Ahmed, puzzled, awakens to find himself surrounded by 72 squirrels and 0 virgins.

Posted by: Mort at January 2, 2006 1:12 PM

The 72 squirrels were virgins. The Koran isn't species specific about that.

Posted by: erp at January 2, 2006 1:30 PM

Annie Oakley would be so proud. As are all true-blue Americans.

Posted by: obc at January 2, 2006 2:17 PM

Aimed 12 feet high to adjust for drop and wind speed....shot from 1,250 meters. Unbelievable.

Posted by: AWW at January 2, 2006 3:39 PM

This was a very, very good shot.

Most impressive is the idea that it was made instinctively, presumably without recourse to to things like laser range-finders and hand-held anemometers such as we use for groundhogs.

The shooter, and the rifle, and the target all become one system, and. . .it shoots.

This has long been part of the American way of war. In the War of 1812, the Commanding Generals of the British troops at Washington and Baltomore, General Robert Ross, and at New Orleans, General Lord Pakenham, were killed by American Riflemen.

Posted by: Lou Gots at January 2, 2006 5:21 PM

And in the Civil War; let us not forget The Death of General John Sedgwick
By Martin T. McMahon, Brevet Major-General, U.S.V.; Chief-of-Staff, Sixth Corps:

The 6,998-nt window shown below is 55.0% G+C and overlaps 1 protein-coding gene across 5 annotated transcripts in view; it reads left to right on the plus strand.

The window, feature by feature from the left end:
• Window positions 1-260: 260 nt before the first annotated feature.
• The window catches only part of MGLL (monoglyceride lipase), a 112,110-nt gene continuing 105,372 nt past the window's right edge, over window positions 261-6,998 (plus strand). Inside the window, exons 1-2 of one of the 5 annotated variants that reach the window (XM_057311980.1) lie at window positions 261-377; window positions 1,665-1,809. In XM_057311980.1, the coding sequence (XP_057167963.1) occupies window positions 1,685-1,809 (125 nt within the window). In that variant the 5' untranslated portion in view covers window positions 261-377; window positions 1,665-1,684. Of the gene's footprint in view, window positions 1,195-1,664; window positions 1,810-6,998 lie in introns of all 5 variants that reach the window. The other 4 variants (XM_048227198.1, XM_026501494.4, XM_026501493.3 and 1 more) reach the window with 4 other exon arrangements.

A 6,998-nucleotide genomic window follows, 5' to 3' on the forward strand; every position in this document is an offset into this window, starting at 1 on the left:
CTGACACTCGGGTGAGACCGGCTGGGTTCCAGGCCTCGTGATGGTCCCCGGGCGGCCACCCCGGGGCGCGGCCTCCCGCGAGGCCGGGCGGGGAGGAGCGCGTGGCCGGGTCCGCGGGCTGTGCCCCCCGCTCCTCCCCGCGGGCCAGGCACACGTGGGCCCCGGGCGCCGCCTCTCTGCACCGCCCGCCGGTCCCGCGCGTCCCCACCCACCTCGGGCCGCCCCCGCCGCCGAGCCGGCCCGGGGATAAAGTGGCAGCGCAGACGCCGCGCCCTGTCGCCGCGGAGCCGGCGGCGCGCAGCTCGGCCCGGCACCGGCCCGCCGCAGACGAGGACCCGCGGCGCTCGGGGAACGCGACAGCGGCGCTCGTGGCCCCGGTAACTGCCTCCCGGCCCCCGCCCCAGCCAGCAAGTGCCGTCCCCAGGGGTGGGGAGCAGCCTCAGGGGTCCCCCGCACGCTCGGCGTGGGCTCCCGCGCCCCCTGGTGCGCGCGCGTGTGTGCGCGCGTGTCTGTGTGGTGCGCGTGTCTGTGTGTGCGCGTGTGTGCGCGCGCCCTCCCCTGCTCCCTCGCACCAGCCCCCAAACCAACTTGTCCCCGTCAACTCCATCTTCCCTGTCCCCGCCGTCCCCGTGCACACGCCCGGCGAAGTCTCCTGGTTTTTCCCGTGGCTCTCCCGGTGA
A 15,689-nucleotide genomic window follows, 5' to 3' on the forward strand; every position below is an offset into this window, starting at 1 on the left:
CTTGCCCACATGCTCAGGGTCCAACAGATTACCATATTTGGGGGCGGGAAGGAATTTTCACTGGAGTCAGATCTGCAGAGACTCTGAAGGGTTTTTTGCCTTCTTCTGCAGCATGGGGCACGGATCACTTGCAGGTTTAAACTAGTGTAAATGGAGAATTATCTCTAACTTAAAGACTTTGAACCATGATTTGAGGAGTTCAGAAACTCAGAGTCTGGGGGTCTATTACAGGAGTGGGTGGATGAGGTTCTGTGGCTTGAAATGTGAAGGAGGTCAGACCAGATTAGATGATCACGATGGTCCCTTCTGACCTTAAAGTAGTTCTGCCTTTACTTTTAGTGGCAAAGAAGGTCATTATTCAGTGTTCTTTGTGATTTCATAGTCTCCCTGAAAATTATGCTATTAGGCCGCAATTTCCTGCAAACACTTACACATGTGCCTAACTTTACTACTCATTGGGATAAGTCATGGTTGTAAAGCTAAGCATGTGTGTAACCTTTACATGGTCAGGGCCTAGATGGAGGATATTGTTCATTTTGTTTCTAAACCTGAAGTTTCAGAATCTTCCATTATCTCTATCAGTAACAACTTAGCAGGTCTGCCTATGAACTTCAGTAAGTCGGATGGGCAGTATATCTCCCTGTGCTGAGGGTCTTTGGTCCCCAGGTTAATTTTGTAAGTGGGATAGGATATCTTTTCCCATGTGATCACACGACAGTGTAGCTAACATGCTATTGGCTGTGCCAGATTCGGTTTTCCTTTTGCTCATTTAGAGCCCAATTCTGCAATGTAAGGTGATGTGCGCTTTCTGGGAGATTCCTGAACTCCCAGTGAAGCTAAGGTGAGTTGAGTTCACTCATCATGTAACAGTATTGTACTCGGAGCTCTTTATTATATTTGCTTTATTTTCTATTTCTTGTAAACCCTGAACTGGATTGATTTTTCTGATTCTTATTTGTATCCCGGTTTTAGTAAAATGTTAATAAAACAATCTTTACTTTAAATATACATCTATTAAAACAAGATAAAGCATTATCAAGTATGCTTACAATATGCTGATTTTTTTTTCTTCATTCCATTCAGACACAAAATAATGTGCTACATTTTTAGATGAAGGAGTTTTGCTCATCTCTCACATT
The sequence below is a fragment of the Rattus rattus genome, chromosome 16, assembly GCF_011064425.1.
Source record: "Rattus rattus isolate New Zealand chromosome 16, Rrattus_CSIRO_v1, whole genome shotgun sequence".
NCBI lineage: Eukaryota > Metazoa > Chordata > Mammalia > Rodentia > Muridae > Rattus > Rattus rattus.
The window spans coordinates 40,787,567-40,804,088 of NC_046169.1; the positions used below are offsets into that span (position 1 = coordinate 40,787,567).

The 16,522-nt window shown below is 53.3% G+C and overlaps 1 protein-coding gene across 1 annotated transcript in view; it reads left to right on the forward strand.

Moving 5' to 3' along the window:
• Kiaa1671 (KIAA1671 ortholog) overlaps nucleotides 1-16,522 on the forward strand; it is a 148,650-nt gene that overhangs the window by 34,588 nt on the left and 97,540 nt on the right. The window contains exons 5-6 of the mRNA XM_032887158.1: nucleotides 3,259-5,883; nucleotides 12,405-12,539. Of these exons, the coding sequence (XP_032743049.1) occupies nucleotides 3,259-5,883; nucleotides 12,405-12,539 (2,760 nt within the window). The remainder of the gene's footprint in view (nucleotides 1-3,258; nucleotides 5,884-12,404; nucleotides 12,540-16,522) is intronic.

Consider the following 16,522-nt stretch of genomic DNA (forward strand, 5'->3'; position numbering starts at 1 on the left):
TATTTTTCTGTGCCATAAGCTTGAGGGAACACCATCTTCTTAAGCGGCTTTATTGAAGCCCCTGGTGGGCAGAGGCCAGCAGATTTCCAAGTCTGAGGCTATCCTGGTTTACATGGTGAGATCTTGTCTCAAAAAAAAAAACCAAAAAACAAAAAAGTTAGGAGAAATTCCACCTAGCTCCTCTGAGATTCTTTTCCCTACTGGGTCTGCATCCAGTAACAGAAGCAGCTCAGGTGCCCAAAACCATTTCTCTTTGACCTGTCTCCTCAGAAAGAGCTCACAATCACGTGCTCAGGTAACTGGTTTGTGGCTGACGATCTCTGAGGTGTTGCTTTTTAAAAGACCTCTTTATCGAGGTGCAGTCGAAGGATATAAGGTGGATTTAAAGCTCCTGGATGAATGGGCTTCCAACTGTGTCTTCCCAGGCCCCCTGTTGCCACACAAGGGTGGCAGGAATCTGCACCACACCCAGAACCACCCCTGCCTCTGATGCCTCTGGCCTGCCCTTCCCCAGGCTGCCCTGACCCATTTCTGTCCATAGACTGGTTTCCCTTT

I gave the necessary order to move the troops to the right, and as they rose to execute the movement the enemy opened a sprinkling fire, partly from sharp-shooters. As the bullets whistled by, some of the men dodged. The general said laughingly, " What! what! men, dodging this way for single bullets! What will you do when they open fire along the whole line? I am ashamed of you. They couldn't hit an elephant at this distance." A few seconds after, a man who had been separated from his regiment passed directly in front of the general, and at the same moment a sharp-shooter's bullet passed with a long shrill whistle very close, and the soldier, who was then just in front of the general, dodged to the ground. The general touched him gently with his foot, and said, " Why, my man, I am ashamed of you, dodging that way," and repeated the remark, " They couldn't hit an elephant at this distance." The man rose and saluted and said good-naturedly, " General, I dodged a shell once, and if I hadn't, it would have taken my head off. I believe in dodging." The general laughed and replied, "All right, my man; go to your place."